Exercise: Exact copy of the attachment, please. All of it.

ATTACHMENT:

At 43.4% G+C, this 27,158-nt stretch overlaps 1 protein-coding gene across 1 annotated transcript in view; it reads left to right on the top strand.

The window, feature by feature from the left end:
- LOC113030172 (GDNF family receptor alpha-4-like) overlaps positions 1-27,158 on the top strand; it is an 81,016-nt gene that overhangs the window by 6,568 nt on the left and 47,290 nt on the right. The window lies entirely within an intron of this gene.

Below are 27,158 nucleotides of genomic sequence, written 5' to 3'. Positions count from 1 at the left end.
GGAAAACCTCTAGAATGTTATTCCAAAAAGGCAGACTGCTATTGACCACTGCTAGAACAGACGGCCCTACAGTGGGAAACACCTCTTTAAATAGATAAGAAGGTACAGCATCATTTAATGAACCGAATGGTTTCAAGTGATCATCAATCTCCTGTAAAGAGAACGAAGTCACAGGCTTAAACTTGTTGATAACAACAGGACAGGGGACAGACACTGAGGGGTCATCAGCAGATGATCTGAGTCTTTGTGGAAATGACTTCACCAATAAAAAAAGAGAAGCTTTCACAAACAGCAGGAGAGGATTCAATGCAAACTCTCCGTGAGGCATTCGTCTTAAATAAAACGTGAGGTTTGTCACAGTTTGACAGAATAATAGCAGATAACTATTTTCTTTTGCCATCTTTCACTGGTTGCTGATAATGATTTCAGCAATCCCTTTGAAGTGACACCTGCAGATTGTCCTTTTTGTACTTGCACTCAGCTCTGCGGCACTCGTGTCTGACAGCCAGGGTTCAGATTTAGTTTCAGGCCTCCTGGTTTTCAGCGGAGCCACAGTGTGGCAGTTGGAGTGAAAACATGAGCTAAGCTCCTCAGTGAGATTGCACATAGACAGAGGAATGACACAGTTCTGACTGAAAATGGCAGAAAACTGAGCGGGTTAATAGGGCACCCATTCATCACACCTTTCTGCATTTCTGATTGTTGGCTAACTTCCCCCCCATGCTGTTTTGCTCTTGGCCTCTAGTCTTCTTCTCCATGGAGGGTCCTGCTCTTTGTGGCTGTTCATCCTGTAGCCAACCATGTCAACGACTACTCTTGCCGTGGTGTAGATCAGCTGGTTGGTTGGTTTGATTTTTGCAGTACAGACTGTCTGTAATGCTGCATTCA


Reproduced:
At 43.4% G+C, this 27,158-nt stretch overlaps 1 protein-coding gene across 1 annotated transcript in view; it reads left to right on the top strand.

The window, feature by feature from the left end:
- LOC113030172 (GDNF family receptor alpha-4-like) overlaps positions 1-27,158 on the top strand; it is an 81,016-nt gene that overhangs the window by 6,568 nt on the left and 47,290 nt on the right. The window lies entirely within an intron of this gene.

Below are 27,158 nucleotides of genomic sequence, written 5' to 3'. Positions count from 1 at the left end.
GGAAAACCTCTAGAATGTTATTCCAAAAAGGCAGACTGCTATTGACCACTGCTAGAACAGACGGCCCTACAGTGGGAAACACCTCTTTAAATAGATAAGAAGGTACAGCATCATTTAATGAACCGAATGGTTTCAAGTGATCATCAATCTCCTGTAAAGAGAACGAAGTCACAGGCTTAAACTTGTTGATAACAACAGGACAGGGGACAGACACTGAGGGGTCATCAGCAGATGATCTGAGTCTTTGTGGAAATGACTTCACCAATAAAAAAAGAGAAGCTTTCACAAACAGCAGGAGAGGATTCAATGCAAACTCTCCGTGAGGCATTCGTCTTAAATAAAACGTGAGGTTTGTCACAGTTTGACAGAATAATAGCAGATAACTATTTTCTTTTGCCATCTTTCACTGGTTGCTGATAATGATTTCAGCAATCCCTTTGAAGTGACACCTGCAGATTGTCCTTTTTGTACTTGCACTCAGCTCTGCGGCACTCGTGTCTGACAGCCAGGGTTCAGATTTAGTTTCAGGCCTCCTGGTTTTCAGCGGAGCCACAGTGTGGCAGTTGGAGTGAAAACATGAGCTAAGCTCCTCAGTGAGATTGCACATAGACAGAGGAATGACACAGTTCTGACTGAAAATGGCAGAAAACTGAGCGGGTTAATAGGGCACCCATTCATCACACCTTTCTGCATTTCTGATTGTTGGCTAACTTCCCCCCCATGCTGTTTTGCTCTTGGCCTCTAGTCTTCTTCTCCATGGAGGGTCCTGCTCTTTGTGGCTGTTCATCCTGTAGCCAACCATGTCAACGACTACTCTTGCCGTGGTGTAGATCAGCTGGTTGGTTGGTTTGATTTTTGCAGTACAGACTGTCTGTAATGCTGCATTCA